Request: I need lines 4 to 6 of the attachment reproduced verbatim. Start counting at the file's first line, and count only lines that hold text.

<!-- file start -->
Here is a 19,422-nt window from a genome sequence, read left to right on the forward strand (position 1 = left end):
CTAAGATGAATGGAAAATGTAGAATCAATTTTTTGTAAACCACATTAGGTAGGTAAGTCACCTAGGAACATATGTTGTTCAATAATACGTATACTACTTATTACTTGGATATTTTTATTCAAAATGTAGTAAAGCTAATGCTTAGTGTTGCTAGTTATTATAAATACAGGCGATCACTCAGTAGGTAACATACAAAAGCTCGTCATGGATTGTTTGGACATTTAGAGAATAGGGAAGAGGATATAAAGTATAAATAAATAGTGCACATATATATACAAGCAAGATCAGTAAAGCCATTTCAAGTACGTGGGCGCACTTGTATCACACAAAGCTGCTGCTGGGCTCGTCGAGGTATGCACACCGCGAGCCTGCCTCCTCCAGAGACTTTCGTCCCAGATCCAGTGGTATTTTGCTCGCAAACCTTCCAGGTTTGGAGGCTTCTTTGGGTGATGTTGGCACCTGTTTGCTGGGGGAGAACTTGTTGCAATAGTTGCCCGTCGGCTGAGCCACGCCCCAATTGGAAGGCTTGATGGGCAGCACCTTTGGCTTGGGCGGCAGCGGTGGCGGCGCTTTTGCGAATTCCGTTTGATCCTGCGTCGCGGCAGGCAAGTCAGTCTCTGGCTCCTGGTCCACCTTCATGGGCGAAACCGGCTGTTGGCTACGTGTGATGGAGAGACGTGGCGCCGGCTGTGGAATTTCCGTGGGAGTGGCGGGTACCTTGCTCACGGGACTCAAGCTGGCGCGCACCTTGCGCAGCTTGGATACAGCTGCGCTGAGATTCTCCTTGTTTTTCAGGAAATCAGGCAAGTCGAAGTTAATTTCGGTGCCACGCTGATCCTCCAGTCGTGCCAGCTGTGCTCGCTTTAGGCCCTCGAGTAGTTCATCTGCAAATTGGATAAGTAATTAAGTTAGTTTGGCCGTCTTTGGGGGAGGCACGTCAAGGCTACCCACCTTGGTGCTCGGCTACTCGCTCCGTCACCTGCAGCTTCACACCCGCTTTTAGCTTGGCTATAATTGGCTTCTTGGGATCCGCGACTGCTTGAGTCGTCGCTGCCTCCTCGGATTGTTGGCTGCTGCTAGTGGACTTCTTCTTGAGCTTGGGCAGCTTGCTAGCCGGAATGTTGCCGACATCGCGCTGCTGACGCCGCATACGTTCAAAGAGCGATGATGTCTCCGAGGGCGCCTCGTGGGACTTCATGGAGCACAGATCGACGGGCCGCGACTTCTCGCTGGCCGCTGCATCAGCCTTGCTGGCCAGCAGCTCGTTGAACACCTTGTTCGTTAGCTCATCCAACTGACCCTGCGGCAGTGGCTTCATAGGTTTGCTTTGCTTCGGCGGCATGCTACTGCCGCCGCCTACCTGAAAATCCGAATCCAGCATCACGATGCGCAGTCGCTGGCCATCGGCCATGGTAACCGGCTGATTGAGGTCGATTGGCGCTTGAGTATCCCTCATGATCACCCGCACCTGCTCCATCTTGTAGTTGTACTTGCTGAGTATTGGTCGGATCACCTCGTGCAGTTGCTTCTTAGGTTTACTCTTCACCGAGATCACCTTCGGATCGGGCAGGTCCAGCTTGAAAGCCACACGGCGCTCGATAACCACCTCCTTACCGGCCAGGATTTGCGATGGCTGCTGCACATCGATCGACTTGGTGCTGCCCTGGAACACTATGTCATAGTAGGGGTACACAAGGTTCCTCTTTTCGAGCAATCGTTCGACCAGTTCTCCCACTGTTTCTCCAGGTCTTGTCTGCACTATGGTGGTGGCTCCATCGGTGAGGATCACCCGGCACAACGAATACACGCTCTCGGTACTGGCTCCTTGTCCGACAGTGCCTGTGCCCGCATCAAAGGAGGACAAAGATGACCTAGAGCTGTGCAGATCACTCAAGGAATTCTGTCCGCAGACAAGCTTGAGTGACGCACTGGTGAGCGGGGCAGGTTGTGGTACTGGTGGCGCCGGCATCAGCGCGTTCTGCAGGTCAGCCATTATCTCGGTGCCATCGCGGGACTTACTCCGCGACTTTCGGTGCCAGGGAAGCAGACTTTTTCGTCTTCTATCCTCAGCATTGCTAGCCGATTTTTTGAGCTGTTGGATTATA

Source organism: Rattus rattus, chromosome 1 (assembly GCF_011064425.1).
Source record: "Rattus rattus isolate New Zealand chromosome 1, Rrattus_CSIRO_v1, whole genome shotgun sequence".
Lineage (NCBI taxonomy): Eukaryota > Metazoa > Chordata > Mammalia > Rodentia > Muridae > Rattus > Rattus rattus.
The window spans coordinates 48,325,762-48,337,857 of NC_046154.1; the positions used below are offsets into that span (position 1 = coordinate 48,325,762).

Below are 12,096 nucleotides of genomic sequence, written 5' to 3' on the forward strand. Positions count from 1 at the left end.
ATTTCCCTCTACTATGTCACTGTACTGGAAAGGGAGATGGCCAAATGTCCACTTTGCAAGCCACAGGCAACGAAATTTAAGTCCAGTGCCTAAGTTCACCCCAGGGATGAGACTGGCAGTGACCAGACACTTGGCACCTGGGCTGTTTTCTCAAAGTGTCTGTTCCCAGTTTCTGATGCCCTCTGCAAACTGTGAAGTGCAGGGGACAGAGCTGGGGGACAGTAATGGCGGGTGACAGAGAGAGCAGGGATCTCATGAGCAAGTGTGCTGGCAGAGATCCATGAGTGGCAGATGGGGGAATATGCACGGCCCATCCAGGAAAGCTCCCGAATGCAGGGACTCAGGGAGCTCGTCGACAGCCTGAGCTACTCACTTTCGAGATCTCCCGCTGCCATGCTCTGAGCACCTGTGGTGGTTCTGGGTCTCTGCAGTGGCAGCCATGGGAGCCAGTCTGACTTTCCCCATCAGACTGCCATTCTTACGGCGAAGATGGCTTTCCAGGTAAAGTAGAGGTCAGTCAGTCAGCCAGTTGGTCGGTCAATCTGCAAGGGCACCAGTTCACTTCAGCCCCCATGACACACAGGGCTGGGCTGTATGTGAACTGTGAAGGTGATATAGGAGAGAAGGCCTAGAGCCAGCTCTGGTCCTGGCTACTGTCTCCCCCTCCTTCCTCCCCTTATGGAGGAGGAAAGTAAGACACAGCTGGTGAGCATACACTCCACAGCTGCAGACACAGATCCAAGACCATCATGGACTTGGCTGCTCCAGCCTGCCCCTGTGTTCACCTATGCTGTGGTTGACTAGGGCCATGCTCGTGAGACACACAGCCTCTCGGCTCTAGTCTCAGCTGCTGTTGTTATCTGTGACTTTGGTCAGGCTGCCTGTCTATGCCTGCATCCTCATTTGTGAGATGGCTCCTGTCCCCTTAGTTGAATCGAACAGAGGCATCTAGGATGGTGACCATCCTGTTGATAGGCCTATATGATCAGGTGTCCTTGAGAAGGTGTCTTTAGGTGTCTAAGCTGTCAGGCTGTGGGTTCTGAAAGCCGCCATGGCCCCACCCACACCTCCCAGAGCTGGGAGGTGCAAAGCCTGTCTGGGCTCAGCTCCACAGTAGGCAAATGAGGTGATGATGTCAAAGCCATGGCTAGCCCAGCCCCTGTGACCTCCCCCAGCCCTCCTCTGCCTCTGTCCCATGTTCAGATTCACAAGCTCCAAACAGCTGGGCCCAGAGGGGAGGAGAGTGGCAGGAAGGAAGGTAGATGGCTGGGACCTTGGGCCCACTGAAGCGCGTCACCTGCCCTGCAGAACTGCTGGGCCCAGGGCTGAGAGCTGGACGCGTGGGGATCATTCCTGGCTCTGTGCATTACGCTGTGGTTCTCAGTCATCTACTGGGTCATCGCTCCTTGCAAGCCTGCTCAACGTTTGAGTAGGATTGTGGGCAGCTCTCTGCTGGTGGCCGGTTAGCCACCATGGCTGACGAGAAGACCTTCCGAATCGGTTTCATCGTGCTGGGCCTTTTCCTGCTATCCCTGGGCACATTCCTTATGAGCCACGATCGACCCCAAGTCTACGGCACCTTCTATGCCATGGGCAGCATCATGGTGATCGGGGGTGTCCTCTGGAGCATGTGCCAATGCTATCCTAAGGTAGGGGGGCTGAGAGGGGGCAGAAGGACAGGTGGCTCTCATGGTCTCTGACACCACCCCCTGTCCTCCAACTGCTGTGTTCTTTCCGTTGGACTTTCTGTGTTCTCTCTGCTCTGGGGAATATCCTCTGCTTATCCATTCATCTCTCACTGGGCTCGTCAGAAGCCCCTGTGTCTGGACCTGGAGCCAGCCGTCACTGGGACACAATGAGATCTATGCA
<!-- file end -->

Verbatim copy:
Source record: "Rattus rattus isolate New Zealand chromosome 1, Rrattus_CSIRO_v1, whole genome shotgun sequence".
Lineage (NCBI taxonomy): Eukaryota > Metazoa > Chordata > Mammalia > Rodentia > Muridae > Rattus > Rattus rattus.
The window spans coordinates 48,325,762-48,337,857 of NC_046154.1; the positions used below are offsets into that span (position 1 = coordinate 48,325,762).